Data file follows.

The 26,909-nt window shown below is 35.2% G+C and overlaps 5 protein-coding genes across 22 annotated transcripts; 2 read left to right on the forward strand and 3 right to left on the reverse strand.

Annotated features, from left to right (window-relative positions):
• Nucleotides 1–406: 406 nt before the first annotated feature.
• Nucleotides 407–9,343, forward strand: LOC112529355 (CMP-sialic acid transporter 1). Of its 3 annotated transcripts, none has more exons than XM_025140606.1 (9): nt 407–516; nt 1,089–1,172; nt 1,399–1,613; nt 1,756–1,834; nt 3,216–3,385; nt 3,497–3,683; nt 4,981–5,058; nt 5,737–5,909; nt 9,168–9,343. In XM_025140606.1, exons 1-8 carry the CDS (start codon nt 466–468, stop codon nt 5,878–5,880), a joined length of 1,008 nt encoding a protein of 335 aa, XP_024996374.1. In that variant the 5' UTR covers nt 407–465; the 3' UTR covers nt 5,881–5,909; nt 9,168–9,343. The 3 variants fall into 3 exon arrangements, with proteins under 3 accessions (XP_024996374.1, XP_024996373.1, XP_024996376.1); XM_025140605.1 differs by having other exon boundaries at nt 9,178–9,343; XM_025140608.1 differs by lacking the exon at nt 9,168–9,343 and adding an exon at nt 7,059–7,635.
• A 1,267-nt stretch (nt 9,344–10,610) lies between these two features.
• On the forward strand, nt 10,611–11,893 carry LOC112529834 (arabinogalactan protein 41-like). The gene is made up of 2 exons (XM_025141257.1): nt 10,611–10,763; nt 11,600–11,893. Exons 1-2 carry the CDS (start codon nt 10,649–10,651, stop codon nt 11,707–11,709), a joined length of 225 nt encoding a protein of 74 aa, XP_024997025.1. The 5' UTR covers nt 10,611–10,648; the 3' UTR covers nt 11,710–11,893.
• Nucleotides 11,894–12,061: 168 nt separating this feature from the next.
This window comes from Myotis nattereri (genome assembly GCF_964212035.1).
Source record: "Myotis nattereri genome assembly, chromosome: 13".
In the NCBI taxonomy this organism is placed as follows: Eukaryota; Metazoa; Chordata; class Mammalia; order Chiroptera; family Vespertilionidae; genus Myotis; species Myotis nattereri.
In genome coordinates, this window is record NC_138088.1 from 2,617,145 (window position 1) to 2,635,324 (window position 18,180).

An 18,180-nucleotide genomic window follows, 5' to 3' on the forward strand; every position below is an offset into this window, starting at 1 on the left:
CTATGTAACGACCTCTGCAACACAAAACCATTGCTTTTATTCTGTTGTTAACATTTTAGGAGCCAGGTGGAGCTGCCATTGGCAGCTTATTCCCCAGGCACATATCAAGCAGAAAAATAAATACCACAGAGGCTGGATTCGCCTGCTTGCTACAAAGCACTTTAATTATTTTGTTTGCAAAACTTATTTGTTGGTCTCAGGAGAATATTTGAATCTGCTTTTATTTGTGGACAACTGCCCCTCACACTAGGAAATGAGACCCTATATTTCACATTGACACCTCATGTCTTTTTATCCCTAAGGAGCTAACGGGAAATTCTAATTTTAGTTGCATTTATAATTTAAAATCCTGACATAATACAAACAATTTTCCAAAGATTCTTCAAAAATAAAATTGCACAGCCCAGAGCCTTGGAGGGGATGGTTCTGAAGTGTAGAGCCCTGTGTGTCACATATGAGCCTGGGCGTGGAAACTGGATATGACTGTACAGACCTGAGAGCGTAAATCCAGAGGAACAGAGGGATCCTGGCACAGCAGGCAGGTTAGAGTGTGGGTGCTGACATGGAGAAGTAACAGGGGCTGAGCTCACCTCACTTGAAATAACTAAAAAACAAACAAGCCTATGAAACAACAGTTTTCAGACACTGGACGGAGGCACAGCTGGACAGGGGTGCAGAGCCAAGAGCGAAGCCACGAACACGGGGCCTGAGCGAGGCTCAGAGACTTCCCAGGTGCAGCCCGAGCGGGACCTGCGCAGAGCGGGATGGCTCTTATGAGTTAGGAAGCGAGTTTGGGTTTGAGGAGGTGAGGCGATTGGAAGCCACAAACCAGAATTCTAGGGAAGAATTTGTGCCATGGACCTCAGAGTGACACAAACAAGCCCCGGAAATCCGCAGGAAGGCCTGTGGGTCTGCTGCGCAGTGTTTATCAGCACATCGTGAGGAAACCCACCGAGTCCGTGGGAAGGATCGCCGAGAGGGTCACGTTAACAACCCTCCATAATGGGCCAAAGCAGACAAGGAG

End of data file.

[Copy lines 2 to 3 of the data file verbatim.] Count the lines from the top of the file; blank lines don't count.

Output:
Annotated features, from left to right (window-relative positions):
• Nucleotides 1–406: 406 nt before the first annotated feature.